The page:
Gov. Roy Cooper announced Monday that he will veto the $23 billion budget plan sent to his desk last week.
“We need a budget that helps us meet the potential of our state. Unfortunately what the legislature passed and sent to me is not that budget. It does have some provisions that I wanted and I pushed for,” Cooper said at a press conference at the Governor’s Mansion, surrounded by teachers. “It’s not the direction I envision for our state.
“Simply put. this budget shortchanges our state at a time that it doesn’t have to. It prioritizes tax breaks for the wealthy and corporations and comes up short for education and the economy. Rather than matching the dreams and aspirations of our people, this budget is short-sighted and small-minded. It lacks the vision that our state demands at this pivotal time of growth and change. Now I’m troubled by many proposals in this budget, but chief among my concerns is education.”
“Republican legislators say that what I asked for in a teacher pay plan and what they proposed in a teacher pay plan matches my proposal,” he added. “That is simply false; it doesn’t even come close to what I have proposed for teacher pay. I laid out a multi-year plan to get teachers to the national average, at least in teacher pay. “
Cooper’s plan would have spent $810 million compared to the $470 million allocation actually in the budget.
Cooper also criticized budget items like the school voucher program and the education savings account funding for special needs children and children from veteran families.
“Because this budget shortchanges the needs of out growing state, and has the wrong priorities, I will veto it today,” he said.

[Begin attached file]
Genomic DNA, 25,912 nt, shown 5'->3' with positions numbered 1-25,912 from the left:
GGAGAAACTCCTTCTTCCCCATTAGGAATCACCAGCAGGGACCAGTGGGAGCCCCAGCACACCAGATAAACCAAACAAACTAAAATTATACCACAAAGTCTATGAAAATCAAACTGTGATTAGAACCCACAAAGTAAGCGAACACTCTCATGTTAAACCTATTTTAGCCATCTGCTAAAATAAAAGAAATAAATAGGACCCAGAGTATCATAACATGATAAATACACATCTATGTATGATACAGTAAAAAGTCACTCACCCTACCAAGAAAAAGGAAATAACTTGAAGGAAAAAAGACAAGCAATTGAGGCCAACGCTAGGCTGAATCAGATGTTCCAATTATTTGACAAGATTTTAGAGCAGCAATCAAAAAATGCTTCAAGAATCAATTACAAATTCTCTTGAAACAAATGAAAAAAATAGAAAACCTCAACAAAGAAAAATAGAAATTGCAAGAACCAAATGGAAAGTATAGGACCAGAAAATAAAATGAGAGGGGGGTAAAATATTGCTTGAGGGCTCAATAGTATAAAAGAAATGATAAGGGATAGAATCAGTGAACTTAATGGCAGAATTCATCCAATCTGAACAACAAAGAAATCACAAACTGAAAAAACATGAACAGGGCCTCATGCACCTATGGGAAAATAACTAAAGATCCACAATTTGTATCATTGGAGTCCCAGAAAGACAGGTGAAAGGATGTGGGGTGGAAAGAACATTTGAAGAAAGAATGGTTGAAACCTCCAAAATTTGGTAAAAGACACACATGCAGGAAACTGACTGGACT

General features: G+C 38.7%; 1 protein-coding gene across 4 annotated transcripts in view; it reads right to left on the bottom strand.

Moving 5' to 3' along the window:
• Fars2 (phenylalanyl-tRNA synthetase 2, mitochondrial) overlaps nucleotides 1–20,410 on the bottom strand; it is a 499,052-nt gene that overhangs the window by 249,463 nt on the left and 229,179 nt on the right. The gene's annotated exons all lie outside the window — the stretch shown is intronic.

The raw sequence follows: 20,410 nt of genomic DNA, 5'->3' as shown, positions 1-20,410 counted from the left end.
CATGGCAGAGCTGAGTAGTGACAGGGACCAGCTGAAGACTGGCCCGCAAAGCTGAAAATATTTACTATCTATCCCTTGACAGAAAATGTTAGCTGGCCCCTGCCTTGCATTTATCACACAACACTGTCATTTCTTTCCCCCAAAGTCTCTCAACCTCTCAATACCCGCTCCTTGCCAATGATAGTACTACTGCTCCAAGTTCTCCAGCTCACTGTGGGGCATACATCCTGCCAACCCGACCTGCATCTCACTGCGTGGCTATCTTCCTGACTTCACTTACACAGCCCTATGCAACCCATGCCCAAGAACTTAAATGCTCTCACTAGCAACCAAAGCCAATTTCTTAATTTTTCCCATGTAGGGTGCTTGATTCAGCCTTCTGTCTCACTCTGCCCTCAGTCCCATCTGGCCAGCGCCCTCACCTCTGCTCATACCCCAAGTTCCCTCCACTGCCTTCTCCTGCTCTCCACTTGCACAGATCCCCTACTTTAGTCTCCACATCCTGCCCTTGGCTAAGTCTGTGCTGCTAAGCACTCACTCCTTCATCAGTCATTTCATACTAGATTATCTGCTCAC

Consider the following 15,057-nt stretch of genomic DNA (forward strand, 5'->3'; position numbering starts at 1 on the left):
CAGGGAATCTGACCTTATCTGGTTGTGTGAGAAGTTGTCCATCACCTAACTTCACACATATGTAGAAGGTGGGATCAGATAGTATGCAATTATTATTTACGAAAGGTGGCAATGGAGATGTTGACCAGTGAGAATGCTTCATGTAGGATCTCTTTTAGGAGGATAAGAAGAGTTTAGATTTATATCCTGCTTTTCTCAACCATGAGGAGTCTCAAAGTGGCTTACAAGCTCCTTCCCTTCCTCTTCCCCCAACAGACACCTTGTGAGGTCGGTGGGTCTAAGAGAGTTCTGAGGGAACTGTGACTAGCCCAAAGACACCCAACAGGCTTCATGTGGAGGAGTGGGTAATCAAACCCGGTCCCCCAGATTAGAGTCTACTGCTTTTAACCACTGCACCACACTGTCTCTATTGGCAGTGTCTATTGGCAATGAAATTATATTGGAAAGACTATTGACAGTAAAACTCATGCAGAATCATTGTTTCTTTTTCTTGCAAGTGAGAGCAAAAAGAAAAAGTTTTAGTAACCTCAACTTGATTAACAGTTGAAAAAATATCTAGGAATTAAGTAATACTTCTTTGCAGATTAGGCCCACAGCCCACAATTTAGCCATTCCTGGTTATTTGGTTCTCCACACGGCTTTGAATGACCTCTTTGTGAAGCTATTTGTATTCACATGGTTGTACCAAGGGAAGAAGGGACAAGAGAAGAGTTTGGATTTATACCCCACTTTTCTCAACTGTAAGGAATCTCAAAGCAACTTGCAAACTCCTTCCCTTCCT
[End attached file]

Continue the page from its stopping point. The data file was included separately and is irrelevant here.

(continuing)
Cooper said that with certain changes he will sign the budget. Cooper said that the budget should take out the corporate tax cut and should only give the personal income tax cut to those making less than $150,000 a year.
Cooper also wanted his childcare tax credit in the budget. Cooper also demanded that the legislature include more funding for education in the areas of pre-K funding, teacher’s assistants, and school supply stipends.
He also called for the phase-out of the school voucher program that has been growing in the state over the last few years. Cooper also said that the budget must invest in expanding broadband Internet access across the state.
Senate Leader Sen. Phil Berger (R-Rockingham) and House Speaker Rep. Tim Moore (R-Cleveland) responded to Cooper’s press conference saying, “By rejecting our fourth consecutive teacher pay raise – this time totaling 10 percent on average – a major middle-class tax cut and much-needed Hurricane Matthew relief, Gov. Cooper has broken some of his biggest promises to the voters, and they will hold him accountable. We will too, by quickly overriding his veto.”
Both chambers passed the budget with easily enough votes for veto overrides.
SB257, the budget bill, passed with 77 votes in the House on third reading and with 39 votes in the Senate.
A veto override requires a vote of three-fifths of the legislators voting. Thirty votes are required in the Senate for a veto override and 72 are required in the House, if the full chamber is voting.
The House and Senate have overturned all four of Cooper’s vetoes so far.